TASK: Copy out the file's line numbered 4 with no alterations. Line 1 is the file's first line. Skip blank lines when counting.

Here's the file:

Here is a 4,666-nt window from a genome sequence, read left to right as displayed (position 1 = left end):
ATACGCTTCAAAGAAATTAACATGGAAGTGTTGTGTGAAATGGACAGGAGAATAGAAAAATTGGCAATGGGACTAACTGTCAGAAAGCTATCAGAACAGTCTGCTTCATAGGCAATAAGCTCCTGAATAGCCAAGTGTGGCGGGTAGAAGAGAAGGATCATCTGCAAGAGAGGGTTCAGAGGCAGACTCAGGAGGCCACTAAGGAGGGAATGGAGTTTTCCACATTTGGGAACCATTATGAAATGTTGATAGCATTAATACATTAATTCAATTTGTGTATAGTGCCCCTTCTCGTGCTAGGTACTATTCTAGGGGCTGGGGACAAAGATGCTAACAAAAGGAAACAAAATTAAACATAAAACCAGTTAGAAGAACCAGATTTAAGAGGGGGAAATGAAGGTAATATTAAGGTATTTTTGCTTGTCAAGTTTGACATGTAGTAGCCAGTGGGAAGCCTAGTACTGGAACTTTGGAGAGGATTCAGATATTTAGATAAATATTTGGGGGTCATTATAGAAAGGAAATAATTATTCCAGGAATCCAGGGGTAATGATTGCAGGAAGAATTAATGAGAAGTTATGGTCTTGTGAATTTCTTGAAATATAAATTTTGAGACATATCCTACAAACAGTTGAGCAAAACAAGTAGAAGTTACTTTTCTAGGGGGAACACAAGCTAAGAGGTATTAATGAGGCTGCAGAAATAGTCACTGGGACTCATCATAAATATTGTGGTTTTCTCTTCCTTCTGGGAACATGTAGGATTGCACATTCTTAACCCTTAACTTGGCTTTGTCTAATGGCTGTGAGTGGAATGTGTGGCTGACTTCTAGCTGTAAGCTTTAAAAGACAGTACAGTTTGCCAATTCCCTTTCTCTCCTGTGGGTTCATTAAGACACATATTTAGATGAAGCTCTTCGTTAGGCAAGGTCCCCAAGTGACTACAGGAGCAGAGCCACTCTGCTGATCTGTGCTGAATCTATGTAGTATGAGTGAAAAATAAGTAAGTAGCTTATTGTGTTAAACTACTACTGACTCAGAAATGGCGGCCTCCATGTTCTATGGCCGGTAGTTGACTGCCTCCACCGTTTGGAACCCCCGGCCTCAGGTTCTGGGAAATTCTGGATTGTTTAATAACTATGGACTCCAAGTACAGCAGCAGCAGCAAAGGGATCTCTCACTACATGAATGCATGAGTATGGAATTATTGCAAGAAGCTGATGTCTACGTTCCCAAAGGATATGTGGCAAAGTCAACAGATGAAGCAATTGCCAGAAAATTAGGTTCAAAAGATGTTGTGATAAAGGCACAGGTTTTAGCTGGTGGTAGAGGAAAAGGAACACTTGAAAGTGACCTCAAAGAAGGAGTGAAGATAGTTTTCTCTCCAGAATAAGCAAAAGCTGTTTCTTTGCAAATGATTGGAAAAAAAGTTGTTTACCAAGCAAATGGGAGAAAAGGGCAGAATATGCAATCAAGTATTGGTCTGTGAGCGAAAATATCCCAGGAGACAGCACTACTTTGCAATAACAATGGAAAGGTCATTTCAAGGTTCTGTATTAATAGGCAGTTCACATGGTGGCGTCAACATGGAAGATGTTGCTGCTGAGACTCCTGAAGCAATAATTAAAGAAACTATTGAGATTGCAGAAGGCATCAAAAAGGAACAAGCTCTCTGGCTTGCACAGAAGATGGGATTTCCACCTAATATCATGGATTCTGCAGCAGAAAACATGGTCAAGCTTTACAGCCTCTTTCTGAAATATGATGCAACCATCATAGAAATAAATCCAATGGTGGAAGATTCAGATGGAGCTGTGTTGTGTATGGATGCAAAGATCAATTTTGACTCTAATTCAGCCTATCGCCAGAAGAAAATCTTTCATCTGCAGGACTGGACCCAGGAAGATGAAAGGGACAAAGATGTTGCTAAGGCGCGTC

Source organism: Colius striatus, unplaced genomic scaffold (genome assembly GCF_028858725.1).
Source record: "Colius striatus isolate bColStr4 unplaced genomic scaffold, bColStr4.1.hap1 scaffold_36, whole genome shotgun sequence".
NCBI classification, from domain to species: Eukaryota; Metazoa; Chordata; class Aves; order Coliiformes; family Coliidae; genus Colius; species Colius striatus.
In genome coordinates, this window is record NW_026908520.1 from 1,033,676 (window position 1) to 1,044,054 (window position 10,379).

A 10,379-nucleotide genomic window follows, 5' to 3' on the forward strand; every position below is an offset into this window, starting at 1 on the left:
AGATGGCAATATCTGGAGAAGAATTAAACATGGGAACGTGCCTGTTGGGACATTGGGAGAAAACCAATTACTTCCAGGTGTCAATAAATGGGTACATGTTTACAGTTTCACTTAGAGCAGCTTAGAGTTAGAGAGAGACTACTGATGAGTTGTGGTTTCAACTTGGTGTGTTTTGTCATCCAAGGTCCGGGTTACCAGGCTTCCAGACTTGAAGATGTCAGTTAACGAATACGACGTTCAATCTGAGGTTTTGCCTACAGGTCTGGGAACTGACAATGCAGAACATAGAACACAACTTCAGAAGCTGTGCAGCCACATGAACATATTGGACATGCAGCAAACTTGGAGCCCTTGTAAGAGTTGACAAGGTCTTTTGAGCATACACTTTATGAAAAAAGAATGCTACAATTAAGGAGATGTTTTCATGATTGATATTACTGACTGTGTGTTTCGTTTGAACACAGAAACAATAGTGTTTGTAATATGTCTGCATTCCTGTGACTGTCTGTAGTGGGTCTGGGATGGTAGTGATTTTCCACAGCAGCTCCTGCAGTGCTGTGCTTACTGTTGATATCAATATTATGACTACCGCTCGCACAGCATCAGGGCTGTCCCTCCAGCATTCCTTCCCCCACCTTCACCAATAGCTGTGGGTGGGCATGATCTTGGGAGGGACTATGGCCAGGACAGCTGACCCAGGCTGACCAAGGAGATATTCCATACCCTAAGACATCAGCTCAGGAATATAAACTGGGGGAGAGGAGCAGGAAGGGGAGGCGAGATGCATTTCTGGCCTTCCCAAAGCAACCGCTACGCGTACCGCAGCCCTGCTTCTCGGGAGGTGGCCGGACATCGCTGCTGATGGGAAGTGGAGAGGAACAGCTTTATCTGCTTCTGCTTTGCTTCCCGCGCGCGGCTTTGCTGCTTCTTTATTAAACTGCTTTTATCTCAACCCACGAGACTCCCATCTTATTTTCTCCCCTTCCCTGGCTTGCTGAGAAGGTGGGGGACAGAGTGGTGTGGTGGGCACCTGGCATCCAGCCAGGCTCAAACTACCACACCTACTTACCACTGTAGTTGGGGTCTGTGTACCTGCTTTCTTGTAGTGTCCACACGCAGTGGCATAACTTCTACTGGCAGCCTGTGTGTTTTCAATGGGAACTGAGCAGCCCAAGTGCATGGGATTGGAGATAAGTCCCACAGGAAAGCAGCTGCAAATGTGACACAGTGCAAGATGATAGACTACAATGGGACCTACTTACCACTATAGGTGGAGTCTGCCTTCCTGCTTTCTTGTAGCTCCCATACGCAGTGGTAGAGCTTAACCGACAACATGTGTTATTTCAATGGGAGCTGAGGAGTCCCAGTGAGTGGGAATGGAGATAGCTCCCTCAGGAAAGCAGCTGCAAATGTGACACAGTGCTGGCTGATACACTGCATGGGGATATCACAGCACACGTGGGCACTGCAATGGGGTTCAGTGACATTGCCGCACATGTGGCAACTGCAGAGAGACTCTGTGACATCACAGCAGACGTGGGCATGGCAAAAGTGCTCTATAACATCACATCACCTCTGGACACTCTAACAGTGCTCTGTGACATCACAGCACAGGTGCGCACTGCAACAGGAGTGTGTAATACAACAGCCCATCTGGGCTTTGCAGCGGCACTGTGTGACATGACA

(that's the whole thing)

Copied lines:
Source record: "Colius striatus isolate bColStr4 unplaced genomic scaffold, bColStr4.1.hap1 scaffold_36, whole genome shotgun sequence".